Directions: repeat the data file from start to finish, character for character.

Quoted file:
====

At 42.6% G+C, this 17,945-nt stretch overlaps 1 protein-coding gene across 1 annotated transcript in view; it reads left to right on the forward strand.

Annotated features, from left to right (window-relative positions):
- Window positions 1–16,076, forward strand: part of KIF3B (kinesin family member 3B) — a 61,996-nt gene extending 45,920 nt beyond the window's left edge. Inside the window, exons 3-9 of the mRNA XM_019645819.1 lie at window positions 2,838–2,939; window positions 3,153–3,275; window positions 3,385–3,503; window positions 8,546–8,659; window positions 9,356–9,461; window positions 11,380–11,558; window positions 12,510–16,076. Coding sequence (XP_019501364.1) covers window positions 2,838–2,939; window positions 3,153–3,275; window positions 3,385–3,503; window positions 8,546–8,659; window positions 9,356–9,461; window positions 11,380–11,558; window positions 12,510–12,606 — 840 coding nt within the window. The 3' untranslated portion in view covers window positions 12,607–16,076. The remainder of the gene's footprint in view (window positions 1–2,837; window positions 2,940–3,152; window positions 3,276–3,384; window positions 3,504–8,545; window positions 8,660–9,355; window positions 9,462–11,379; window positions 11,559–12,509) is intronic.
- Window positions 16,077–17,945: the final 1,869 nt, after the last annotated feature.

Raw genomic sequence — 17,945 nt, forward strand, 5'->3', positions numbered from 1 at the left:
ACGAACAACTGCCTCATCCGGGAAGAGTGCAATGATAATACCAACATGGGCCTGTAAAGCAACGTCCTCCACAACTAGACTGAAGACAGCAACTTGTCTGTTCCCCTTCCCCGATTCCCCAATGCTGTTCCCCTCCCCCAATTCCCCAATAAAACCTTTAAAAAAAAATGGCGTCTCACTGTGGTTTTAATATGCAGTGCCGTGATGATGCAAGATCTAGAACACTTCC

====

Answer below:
At 42.6% G+C, this 17,945-nt stretch overlaps 1 protein-coding gene across 1 annotated transcript in view; it reads left to right on the forward strand.

Annotated features, from left to right (window-relative positions):
- Window positions 1–16,076, forward strand: part of KIF3B (kinesin family member 3B) — a 61,996-nt gene extending 45,920 nt beyond the window's left edge. Inside the window, exons 3-9 of the mRNA XM_019645819.1 lie at window positions 2,838–2,939; window positions 3,153–3,275; window positions 3,385–3,503; window positions 8,546–8,659; window positions 9,356–9,461; window positions 11,380–11,558; window positions 12,510–16,076. Coding sequence (XP_019501364.1) covers window positions 2,838–2,939; window positions 3,153–3,275; window positions 3,385–3,503; window positions 8,546–8,659; window positions 9,356–9,461; window positions 11,380–11,558; window positions 12,510–12,606 — 840 coding nt within the window. The 3' untranslated portion in view covers window positions 12,607–16,076. The remainder of the gene's footprint in view (window positions 1–2,837; window positions 2,940–3,152; window positions 3,276–3,384; window positions 3,504–8,545; window positions 8,660–9,355; window positions 9,462–11,379; window positions 11,559–12,509) is intronic.
- Window positions 16,077–17,945: the final 1,869 nt, after the last annotated feature.

Raw genomic sequence — 17,945 nt, forward strand, 5'->3', positions numbered from 1 at the left:
ACGAACAACTGCCTCATCCGGGAAGAGTGCAATGATAATACCAACATGGGCCTGTAAAGCAACGTCCTCCACAACTAGACTGAAGACAGCAACTTGTCTGTTCCCCTTCCCCGATTCCCCAATGCTGTTCCCCTCCCCCAATTCCCCAATAAAACCTTTAAAAAAAAATGGCGTCTCACTGTGGTTTTAATATGCAGTGCCGTGATGATGCAAGATCTAGAACACTTCC